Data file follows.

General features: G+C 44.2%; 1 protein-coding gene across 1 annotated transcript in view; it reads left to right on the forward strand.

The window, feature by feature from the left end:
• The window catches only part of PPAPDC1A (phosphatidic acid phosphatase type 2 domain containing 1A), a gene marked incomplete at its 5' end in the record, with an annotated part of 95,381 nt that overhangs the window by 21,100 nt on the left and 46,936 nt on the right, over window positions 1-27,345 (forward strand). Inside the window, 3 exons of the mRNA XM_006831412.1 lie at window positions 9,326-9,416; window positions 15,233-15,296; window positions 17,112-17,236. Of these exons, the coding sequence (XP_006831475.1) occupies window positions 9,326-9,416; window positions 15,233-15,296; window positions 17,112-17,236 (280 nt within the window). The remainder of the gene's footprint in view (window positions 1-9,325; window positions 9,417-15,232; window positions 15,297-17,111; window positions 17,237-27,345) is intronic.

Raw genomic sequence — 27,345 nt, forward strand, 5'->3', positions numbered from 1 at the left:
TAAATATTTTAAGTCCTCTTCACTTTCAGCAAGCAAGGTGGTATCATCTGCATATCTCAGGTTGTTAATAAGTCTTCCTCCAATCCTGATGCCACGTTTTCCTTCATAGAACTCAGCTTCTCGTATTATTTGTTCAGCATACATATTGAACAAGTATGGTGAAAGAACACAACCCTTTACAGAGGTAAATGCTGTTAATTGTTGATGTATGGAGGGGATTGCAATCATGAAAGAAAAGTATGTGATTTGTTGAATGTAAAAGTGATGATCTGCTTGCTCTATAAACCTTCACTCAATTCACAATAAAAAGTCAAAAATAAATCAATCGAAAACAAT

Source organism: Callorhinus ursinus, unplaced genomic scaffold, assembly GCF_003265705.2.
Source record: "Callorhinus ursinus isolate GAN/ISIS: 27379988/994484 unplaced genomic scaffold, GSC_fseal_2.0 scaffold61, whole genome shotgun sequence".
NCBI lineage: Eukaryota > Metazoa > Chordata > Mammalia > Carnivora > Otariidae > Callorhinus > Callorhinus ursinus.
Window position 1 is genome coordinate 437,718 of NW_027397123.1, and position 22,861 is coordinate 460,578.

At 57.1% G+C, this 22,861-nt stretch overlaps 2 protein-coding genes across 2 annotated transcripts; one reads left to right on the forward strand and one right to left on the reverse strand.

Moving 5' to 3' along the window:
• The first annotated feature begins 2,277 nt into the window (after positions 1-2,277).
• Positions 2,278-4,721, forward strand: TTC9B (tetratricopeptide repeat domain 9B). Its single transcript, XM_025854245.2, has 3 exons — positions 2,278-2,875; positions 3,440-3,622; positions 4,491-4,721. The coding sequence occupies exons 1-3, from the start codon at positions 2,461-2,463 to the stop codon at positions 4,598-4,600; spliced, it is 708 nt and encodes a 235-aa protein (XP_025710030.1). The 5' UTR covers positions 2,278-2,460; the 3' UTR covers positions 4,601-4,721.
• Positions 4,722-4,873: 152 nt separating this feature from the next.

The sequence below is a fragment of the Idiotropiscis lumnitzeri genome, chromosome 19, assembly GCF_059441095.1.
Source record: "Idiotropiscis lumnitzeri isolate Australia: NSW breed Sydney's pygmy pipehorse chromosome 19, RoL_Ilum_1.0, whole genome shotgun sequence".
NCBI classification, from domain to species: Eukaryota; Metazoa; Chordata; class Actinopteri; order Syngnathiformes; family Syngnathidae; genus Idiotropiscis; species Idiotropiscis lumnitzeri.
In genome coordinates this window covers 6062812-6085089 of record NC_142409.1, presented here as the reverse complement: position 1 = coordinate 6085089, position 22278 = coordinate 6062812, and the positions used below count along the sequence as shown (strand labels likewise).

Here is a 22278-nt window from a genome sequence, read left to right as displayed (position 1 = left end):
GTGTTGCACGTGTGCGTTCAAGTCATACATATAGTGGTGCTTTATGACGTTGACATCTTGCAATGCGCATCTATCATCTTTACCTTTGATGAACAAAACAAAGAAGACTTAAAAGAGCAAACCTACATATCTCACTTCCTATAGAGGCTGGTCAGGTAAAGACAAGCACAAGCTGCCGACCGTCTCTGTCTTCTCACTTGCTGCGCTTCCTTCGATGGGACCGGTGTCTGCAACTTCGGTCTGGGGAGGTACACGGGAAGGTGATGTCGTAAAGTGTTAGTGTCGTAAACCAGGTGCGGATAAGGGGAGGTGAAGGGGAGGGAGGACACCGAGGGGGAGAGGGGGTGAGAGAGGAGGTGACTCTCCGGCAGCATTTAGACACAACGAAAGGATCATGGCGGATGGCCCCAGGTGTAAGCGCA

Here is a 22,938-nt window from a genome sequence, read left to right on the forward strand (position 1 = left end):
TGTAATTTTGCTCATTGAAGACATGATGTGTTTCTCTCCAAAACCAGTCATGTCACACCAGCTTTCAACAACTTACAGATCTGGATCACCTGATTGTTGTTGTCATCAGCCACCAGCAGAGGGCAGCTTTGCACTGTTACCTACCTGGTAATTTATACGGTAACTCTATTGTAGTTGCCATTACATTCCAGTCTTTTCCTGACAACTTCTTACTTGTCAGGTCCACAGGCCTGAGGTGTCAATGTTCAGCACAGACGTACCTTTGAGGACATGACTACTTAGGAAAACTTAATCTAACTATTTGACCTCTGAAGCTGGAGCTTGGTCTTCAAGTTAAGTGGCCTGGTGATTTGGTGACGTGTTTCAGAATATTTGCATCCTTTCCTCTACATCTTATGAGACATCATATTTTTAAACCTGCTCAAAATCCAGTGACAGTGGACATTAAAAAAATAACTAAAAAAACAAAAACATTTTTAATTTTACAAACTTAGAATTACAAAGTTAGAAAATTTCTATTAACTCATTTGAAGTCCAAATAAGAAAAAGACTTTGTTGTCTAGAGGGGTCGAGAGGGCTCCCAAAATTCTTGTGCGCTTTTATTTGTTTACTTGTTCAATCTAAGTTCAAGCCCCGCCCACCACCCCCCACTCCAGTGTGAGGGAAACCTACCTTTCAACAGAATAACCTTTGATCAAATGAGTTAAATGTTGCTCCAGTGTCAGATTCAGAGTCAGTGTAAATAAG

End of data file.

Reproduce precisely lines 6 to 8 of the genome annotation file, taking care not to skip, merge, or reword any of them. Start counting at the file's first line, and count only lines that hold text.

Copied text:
Source organism: Callorhinus ursinus, unplaced genomic scaffold, assembly GCF_003265705.2.
Source record: "Callorhinus ursinus isolate GAN/ISIS: 27379988/994484 unplaced genomic scaffold, GSC_fseal_2.0 scaffold61, whole genome shotgun sequence".
NCBI lineage: Eukaryota > Metazoa > Chordata > Mammalia > Carnivora > Otariidae > Callorhinus > Callorhinus ursinus.